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The BulletinJanuary 19, 2024

A windy road ahead for sustainable transport


New train services, more priority bus lanes and simpler ticketing solutions are all set to arrive in 2024. For drivers of lower-emission cars the outlook is mixed, writes Catherine McGregor in this excerpt from The Bulletin, The Spinoff’s morning news round-up. To receive The Bulletin in full each weekday, sign up here.

City Rail Link inches closer

For Auckland public transport users, the start of the year has brought mixed fortunes. On the bad news front is the announcement that fares are to rise an average of 6.2% from February. More positively, the Eastern Line is back in service after a nine-month suspension and Waitematā Station (Britomart) will reopen on Monday, with work on the platforms that will connect the station with the City Rail Link network almost complete. The CRL itself is set to open in 2025, though Matt Lowrie at Greater Auckland says most station fitouts should be complete by the end of the year. Also set for completion in 2024 is the electrification of the Pukekohe to Papakura rail line (though Lowrie “wouldn’t be surprised if [it] slips to 2025”).

CRL workers install platform edge ‘warning tactiles’ on the platforms at Waitematā station on Thursday. (Photos: CRL Facebook)

With light rail dead and buried, it’s buses’ time to shine

Staying with Auckland, in 2024 AT is hoping to see bus patronage return to pre-Covid levels of more than 100 million boardings a year. To encourage Aucklanders back onto buses, AT is pushing for bus priority measures, “such as giving late-running buses priority at certain intersections and accelerating the roll-out of bus lanes,” reports BusinessDesk’s Oliver Lewis (paywalled). In Wellington, with light rail off the table, the regional council will be “going big on buses”, The Post’s Erin Gourley reports. Expect to see new bus priority lanes running along “similar routes to what was proposed for light rail”, and the build-out of a separate public transport spine along the waterfront quays to take the pressure off the Golden Mile route. Meanwhile Cantabrians will be able to use their bank cards or digital wallets to touch on and off buses from mid-2024. They’re the lucky pilot users of the National Ticketing Solution, a single payment method that should be available on all public transport across New Zealand by 2026.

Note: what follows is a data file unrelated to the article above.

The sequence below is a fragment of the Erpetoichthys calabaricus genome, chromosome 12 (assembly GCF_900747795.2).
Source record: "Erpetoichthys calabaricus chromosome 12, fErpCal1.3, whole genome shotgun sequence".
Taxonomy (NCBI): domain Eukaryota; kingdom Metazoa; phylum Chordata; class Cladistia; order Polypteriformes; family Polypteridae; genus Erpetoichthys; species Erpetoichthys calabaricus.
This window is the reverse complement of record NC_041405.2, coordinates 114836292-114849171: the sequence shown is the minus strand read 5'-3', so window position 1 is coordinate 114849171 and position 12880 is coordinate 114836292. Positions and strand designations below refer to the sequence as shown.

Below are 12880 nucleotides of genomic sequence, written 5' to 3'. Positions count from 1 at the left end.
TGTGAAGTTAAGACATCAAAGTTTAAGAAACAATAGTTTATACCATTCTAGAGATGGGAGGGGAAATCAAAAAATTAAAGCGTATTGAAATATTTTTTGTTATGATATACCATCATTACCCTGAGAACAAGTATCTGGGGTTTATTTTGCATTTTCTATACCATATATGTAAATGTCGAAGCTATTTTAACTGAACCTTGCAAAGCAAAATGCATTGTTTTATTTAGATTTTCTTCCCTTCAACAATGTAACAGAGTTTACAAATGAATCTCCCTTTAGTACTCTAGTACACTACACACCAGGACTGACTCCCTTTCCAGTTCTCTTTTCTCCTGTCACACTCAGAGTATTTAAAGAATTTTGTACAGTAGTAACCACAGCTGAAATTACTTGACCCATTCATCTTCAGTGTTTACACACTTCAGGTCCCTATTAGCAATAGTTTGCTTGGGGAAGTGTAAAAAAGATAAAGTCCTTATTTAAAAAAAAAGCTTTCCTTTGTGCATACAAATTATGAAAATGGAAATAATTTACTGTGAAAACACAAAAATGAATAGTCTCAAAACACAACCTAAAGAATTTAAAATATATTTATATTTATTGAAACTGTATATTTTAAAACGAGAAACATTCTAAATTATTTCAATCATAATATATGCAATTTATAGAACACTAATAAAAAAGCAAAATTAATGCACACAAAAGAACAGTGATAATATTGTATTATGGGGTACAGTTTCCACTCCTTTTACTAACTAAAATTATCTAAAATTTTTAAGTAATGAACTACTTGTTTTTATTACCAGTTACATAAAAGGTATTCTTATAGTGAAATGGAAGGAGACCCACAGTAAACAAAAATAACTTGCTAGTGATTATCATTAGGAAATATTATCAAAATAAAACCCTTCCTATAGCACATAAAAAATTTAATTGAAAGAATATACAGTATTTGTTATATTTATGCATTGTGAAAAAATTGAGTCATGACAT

Government confirms review of ‘clean car importer standard’

This week saw the announcement of road user charges for electric vehicles from April 1, coming on the heels of the end of the clean car discount, or EV rebate, on December 31. Now, Richard Edwards of Auto Talk reports, transport minister Simeon Brown has ordered a review of emissions standards for petrol vehicles. While Brown had promised a review of the clean car standard (CCS) – he now calls it the ‘clean car importer standard’ – the speed with which the review is happening is being welcomed by the import car industry, which has long argued New Zealand’s standards are too stringent. According to Greig Epps of industry association VIA, purchasers of Japanese imports will pay more from 2026 unless the CCS is loosened. “Even hybrids will be penalised; only EVs and plug-in hybrids (PHEVs) will not. Each year after that, vehicles will continue to get more expensive as penalties on available vehicles continue to rise.”

Hybrid cars stage a surprise comeback

While it’s too early to tell how the removal of incentives for EV and PHEV drivers will affect the market here, experience overseas suggests the EV revolution may be stuttering. EV sales are slowing in the US while non-PHEV hybrids like the pioneering Toyota Prius are seeing a major reversal of fortune after a decade of falling demand. “Stubbornly high” EV prices and worries about the availability of public chargers are prompting car buyers to give hybrids another look, according to the New York Times (syndicated in the paywalled NZ Herald). Renters and urbanites who can’t charge a battery-powered car at home are especially keen on the hybrid option. Toyota is now talking about making all new cars hybrid by default, but one emissions expert says hybrid technology is not a silver bullet. “Hybrids buy some time, but EVs are where we need to go” to achieve climate goals, he says.

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